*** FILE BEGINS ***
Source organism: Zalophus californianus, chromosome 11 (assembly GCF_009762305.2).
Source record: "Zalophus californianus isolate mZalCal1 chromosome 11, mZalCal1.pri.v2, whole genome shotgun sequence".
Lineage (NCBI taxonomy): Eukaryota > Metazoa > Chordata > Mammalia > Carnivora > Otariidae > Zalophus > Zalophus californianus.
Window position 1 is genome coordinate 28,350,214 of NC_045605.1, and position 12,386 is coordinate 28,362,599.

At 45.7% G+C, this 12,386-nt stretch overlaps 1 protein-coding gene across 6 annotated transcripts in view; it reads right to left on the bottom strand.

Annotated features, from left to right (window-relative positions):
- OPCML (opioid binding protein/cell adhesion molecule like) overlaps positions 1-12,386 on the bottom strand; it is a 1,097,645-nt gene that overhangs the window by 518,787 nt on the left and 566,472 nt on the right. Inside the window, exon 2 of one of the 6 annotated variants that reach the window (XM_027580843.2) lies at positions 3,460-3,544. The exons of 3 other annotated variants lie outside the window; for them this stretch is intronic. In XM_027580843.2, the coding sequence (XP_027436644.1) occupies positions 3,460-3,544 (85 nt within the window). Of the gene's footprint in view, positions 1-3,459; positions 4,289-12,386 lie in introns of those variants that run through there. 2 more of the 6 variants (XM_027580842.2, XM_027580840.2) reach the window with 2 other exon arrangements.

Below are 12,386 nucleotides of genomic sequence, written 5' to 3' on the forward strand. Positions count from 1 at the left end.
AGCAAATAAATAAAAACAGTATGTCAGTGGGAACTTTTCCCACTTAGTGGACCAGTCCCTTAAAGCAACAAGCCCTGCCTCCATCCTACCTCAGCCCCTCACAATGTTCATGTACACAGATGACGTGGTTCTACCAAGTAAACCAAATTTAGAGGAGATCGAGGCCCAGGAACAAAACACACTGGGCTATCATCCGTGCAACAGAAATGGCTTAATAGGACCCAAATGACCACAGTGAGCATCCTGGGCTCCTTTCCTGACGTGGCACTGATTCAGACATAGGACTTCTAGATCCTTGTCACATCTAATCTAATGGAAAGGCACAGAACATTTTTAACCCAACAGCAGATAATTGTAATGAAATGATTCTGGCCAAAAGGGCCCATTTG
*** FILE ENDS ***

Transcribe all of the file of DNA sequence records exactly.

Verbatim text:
Source organism: Zalophus californianus, chromosome 11 (assembly GCF_009762305.2).
Source record: "Zalophus californianus isolate mZalCal1 chromosome 11, mZalCal1.pri.v2, whole genome shotgun sequence".
Lineage (NCBI taxonomy): Eukaryota > Metazoa > Chordata > Mammalia > Carnivora > Otariidae > Zalophus > Zalophus californianus.
Window position 1 is genome coordinate 28,350,214 of NC_045605.1, and position 12,386 is coordinate 28,362,599.

At 45.7% G+C, this 12,386-nt stretch overlaps 1 protein-coding gene across 6 annotated transcripts in view; it reads right to left on the bottom strand.

Annotated features, from left to right (window-relative positions):
- OPCML (opioid binding protein/cell adhesion molecule like) overlaps positions 1-12,386 on the bottom strand; it is a 1,097,645-nt gene that overhangs the window by 518,787 nt on the left and 566,472 nt on the right. Inside the window, exon 2 of one of the 6 annotated variants that reach the window (XM_027580843.2) lies at positions 3,460-3,544. The exons of 3 other annotated variants lie outside the window; for them this stretch is intronic. In XM_027580843.2, the coding sequence (XP_027436644.1) occupies positions 3,460-3,544 (85 nt within the window). Of the gene's footprint in view, positions 1-3,459; positions 4,289-12,386 lie in introns of those variants that run through there. 2 more of the 6 variants (XM_027580842.2, XM_027580840.2) reach the window with 2 other exon arrangements.

Below are 12,386 nucleotides of genomic sequence, written 5' to 3' on the forward strand. Positions count from 1 at the left end.
AGCAAATAAATAAAAACAGTATGTCAGTGGGAACTTTTCCCACTTAGTGGACCAGTCCCTTAAAGCAACAAGCCCTGCCTCCATCCTACCTCAGCCCCTCACAATGTTCATGTACACAGATGACGTGGTTCTACCAAGTAAACCAAATTTAGAGGAGATCGAGGCCCAGGAACAAAACACACTGGGCTATCATCCGTGCAACAGAAATGGCTTAATAGGACCCAAATGACCACAGTGAGCATCCTGGGCTCCTTTCCTGACGTGGCACTGATTCAGACATAGGACTTCTAGATCCTTGTCACATCTAATCTAATGGAAAGGCACAGAACATTTTTAACCCAACAGCAGATAATTGTAATGAAATGATTCTGGCCAAAAGGGCCCATTTG